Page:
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We hit the two-hour mark and I started to feel weak. I knew it was the beginning of a bonk… and I didn’t know what to do to fight it off. I had already been drinking my sports drink, and I knew we were not even half way. I lost my ability to focus, and Jean-Luc started having to tell me when the trail was flat enough to run again—it was like I was just floating alongside my body, and it didn’t really listen to my commands. Thank goodness he was there! Then Jean-Luc started getting cramps. I wish I could say I helped him, but I was just out of it. Half an hour later my cramps started… and while I learned a great way to deal with them—stop, put pressure on the muscle for a few seconds, then walk it out with deep breathing—they just kept coming back along flat stretches of the course. At one point I had such a bad cramp in my left thigh that I couldn’t bend my knee at all. Besides cramp management, I learned what my fat-burning pace is, because it was at that speed that I wasn’t losing my vision. This new pace is definitely slower than I normally do my long runs. Maybe that means I need to slow down—which is so counter-intuitive.

I seriously began to think I might need to bail. I just was having so much difficulty. Then I had this inspiration that was motivating—but my brain was so foggy all I could say to Jean-Luc was (in French, of course): “This is the best possible day to push myself, because I’ve got your help and all these refreshment stations.” Then, a few minutes later, I was able to remember my original thought: “This is awesome—I wanted to find my limits—and this is so hard, I’m sure this is it—this is my breaking point. If I can finish this, I’ve had a real triumph. If it were easier, then what sort of accomplishment would it be?” P090510_11.05 Everything began to hurt. My feet, my muscles. The spastic cramps. I wanted to cry. I wanted to rest. I wanted my next refueling station—the food—something to look forward to--NOW. It showed up about 2 kilometers past where I expected it to be—and I was pissed. I felt robbed—and said so to Jean-Luc. He thought that was funny—but I said I needed something to distract me, so I focused on the anger (beats focusing on cramps!). I deserved my treat—I’d come a long way! When it finally came into view, it was such a welcome sight that I had to catch it on the camera. I got to the station, grabbed a couple dried apricots, then an orange slice, and on the way to my mouth noticed the mud on my hands had besmirched the orange—and I couldn’t have cared less—I wolfed it down and grabbed two more slices. I walked in little circles around the booth, eating as much as I dared, refilling my bottle, and continuing on.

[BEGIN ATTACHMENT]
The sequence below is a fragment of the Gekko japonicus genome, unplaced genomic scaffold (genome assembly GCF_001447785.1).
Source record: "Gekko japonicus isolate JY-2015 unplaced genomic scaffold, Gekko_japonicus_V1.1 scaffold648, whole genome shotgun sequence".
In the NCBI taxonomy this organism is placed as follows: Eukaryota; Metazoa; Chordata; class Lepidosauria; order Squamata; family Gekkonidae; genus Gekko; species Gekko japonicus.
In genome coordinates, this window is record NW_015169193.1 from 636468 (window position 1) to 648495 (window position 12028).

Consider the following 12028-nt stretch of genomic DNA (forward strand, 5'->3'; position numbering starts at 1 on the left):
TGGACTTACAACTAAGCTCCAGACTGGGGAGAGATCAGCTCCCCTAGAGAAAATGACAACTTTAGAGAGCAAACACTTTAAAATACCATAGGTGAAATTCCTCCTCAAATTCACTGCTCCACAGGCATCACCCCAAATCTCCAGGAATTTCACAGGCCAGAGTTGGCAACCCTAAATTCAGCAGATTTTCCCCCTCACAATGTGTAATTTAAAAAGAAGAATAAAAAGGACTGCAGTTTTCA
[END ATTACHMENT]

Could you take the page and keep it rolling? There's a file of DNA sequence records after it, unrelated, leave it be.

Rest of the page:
After this refueling station, I knew the trails, and I thought I only had about 5 kilometers left. Unfortunately, it was much further—9km—but I just refused to give up. Walking, running, trudging, fighting cramps, just moving forward. My decision to continue cost me everything but my sheer force of will. Though that was merely a whisper, it did carry me on. When I got to the Chateau Montfaucon, they had some jesters playing music—but I didn’t even care enough to do any more than steer around them. Some people said that we had just 1km left before a down hill, and I all I could think was that I was sick of down hills—they hurt more than flats or ups. I urged Jean-Luc to go on without me, because he was doing fine and I was just slowing down. I was sure I’d finish at this point—just not sure when. He refused politely, but I insisted and he easily left me in the dust. Here we are at the finish line, including a shot of some of my loyal fans. Jean-Luc came in about 2 minutes ahead of me, and as you can see, he is still as perfectly coiffed as at the starting line.

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There was a post-race meal, but I was so weak I couldn’t touch it—too fatty and greasy. All I wanted to do was lie on the grass while the kids lifted my legs in the air. Pictured at right is Jean-Luc and I after half an hour of recovery. I thought it would be me helping him finish, but it was the other way around. Thanks for pulling me along, Jean-Luc!

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I was sore for 2 days, but luckily no injuries (except blisters and a dead toenail) and I am now back on a full training schedule. I don’t know if I’ll ever try such a race again, but I’m happy with my performance for the day. The mind was willing, but the flesh was weak—yet the mind won. Mind over matter!